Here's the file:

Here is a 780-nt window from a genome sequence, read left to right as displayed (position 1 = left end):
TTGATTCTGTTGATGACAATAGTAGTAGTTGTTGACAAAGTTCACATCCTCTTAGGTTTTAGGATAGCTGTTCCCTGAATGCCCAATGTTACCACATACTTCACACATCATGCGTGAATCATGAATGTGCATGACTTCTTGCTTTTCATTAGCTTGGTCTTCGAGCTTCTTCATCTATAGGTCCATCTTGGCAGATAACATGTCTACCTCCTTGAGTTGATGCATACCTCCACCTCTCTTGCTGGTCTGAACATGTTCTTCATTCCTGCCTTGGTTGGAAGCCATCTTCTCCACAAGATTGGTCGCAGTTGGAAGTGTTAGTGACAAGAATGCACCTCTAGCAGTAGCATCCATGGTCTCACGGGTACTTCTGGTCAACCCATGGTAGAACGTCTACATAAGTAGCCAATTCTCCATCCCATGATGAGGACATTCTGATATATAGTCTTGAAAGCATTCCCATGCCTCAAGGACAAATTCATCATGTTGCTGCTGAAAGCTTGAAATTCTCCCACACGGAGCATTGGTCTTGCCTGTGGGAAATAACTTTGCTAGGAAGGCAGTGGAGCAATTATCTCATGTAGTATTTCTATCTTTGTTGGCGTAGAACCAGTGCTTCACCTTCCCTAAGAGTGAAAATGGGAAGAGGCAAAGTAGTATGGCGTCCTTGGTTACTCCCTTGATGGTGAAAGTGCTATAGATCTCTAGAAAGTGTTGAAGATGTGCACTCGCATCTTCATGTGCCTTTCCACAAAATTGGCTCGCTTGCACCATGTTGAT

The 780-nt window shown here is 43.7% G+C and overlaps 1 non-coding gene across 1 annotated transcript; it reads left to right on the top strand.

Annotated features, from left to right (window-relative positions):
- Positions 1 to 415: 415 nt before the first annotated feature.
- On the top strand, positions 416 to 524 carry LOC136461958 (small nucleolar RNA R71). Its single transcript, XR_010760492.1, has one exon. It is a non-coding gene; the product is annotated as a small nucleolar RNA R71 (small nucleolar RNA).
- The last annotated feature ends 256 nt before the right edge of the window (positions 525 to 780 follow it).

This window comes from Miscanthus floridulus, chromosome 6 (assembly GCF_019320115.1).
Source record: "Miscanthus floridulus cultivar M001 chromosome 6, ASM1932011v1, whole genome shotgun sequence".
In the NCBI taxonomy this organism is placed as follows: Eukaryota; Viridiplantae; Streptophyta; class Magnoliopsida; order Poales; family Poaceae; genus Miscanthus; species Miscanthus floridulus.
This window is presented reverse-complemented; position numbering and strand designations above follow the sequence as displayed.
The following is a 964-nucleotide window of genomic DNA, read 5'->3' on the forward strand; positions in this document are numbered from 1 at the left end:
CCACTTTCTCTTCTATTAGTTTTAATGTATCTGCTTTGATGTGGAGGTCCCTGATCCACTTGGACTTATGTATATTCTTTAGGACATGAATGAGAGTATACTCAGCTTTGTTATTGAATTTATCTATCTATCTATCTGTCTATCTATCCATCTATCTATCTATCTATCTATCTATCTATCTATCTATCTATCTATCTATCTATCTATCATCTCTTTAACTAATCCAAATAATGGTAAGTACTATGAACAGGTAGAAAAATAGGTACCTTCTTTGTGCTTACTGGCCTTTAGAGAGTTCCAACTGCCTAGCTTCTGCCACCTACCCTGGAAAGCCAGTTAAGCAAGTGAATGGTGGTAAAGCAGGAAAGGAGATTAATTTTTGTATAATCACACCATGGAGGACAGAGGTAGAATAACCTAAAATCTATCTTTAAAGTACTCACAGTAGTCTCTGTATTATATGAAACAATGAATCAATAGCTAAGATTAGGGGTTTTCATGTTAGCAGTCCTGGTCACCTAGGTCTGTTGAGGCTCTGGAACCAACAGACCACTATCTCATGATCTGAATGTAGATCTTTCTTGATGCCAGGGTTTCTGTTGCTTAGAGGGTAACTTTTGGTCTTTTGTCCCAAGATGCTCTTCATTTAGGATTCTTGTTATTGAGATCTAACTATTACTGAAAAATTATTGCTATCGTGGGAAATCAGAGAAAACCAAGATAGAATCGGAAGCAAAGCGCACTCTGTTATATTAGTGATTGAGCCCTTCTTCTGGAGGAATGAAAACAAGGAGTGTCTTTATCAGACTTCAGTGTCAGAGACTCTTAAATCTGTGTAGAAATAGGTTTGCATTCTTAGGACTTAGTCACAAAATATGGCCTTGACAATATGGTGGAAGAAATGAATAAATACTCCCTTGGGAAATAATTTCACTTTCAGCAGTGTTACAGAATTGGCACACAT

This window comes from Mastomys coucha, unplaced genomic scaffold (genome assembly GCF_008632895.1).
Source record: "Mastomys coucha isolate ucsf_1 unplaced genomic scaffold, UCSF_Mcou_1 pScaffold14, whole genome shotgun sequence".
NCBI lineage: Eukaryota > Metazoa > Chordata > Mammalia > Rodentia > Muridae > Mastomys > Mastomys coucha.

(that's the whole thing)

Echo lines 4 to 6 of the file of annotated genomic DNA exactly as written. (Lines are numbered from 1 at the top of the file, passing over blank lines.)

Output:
Annotated features, from left to right (window-relative positions):
- Positions 1 to 415: 415 nt before the first annotated feature.
- On the top strand, positions 416 to 524 carry LOC136461958 (small nucleolar RNA R71). Its single transcript, XR_010760492.1, has one exon. It is a non-coding gene; the product is annotated as a small nucleolar RNA R71 (small nucleolar RNA).